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Of course, there’s also Marc Jacobs, who yes, is busy with his own line, but proved during his time at Louis Vuitton that he has no problem juggling two jobs and blending distinct house codes with his own style. In fact, back in 2005, Jacobs expressed great interest in the head position at Chanel. “Chanel would be the scariest job in the world to get, but it would also be the coup de grâce,” he told New York magazine almost twenty years ago.“I’d be scared to death and thrilled, but it’s the only thing I’d love to do other than what I’m doing right now. If that’s all that’s left, then that’s not such a bad thing.” Other than Twitter dreamcasts, though, there isn’t a lot of evidence that Jacobs will be moving to Paris anytime soon.

Haider Ackermann

Lagerfeld and Ackermann in 2014.

Bertrand Rindoff Petroff/French Select/Getty Images

paris france march 01

Slimane and Scott aren’t the only two designers in whom Lagerfeld expressed interest. Back in 2010, the German designer told Numero that his choice at the moment was Haider Ackermann. The two were quite friendly in the 2010s, and Ackermann was, naturally, flattered by Lagerfeld’s statement. “What can one possibly say to such a phrase?” Ackermann told WWD in response. “Such a compliment! Honored I feel, how can one not be? In all honesty tremendously, immensely touched, especially coming from Monsieur Lagerfeld.” Of course, that means Ackermann has come up in the conversation now that Chanel is once again looking for a creative director, though it seems many believe the designer is more likely to take up the reins at Dries Van Noten.

John Galliano

Galliano and Lagerfeld at the Dior Mens autumn/winter 2008/2009 show in January 2008.

Bertrand Rindoff Petroff/French Select/Getty Images

john galliano karl lagerfeld

Now it’s time to get into some of the more far-fetched possibilities, starting with John Galliano. The designer has had quite the year so far, making a big splash with his Maison Margiela Artisanal 2024 show in January, then dressing some of the biggest names on the Met Gala red carpet last month. Still, it’s unclear whether Galliano would want to leave Margiela, considering his success at the brand. Plus, while many (like Anna Wintour) have forgiven the designer for his past controversies, we’re not sure a house like Chanel would be willing to take on a still-polarizing character. Even Lagerfeld (who made quite a few of his own transgressive comments in his time) was angry with Galliano after the British fashion designer went on a drunken, antisemitic and racist rant in 2010. “It’s a horrible image for fashion because they think every designer and everything in fashion is like this,” Lagerfeld told WWD in 2011. “I’m furious with him because of the harm he did to LVMH and Bernard Arnault, who is a friend, and who supported him more than he supported any other designer in his group.”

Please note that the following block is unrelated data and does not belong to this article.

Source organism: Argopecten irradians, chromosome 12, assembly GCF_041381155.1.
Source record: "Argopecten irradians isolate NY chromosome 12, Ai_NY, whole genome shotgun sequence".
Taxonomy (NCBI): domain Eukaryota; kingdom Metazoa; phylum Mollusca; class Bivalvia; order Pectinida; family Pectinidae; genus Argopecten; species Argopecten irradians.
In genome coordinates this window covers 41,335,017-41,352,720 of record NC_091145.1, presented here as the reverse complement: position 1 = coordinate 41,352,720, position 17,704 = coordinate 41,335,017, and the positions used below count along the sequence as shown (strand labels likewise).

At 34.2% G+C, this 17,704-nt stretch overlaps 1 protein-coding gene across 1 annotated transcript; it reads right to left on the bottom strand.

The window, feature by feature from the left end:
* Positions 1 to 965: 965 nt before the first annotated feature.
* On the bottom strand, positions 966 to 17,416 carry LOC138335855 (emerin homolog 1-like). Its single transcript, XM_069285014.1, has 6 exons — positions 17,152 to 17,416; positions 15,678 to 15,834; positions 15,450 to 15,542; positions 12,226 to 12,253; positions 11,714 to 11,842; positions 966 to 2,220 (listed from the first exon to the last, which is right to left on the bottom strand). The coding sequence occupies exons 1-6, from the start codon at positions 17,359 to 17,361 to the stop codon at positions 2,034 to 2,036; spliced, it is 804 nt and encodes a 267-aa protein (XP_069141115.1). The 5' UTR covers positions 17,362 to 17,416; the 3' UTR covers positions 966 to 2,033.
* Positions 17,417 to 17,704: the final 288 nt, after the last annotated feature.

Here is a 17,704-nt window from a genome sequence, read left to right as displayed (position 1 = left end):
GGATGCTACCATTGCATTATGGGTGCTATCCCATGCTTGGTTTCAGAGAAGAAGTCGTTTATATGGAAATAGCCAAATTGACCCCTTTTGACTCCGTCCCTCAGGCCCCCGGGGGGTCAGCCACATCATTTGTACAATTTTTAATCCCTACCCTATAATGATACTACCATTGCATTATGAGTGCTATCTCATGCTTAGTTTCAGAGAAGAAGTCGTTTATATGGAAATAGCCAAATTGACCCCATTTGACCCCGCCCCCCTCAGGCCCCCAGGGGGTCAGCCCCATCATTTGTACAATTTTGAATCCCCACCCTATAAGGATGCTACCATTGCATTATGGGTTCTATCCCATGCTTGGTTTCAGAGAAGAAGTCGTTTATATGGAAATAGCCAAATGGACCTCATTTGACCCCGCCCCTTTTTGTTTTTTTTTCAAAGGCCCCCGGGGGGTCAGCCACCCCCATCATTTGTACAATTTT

Phoebe Philo

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phoebe philo at the

If Twitter was fan-casting the Chanel creative director role, one of their top choices would be Phoebe Philo. It’s not surprising, considering Philo has enjoyed a strong, dedicated fanbase for decades now, and was even dubbed “the Chanel of her generation” by Cathy Horyn in 2006. Unfortunately for the Philofiles, however, this one seems like a pretty big long shot. Philo just reentered the world of fashion following a very long hiatus, and she seems to be enjoying working for herself at the moment. The designer has expressed interest in the independence one gets when working at their own brand, a luxury that she would not be afforded at Chanel.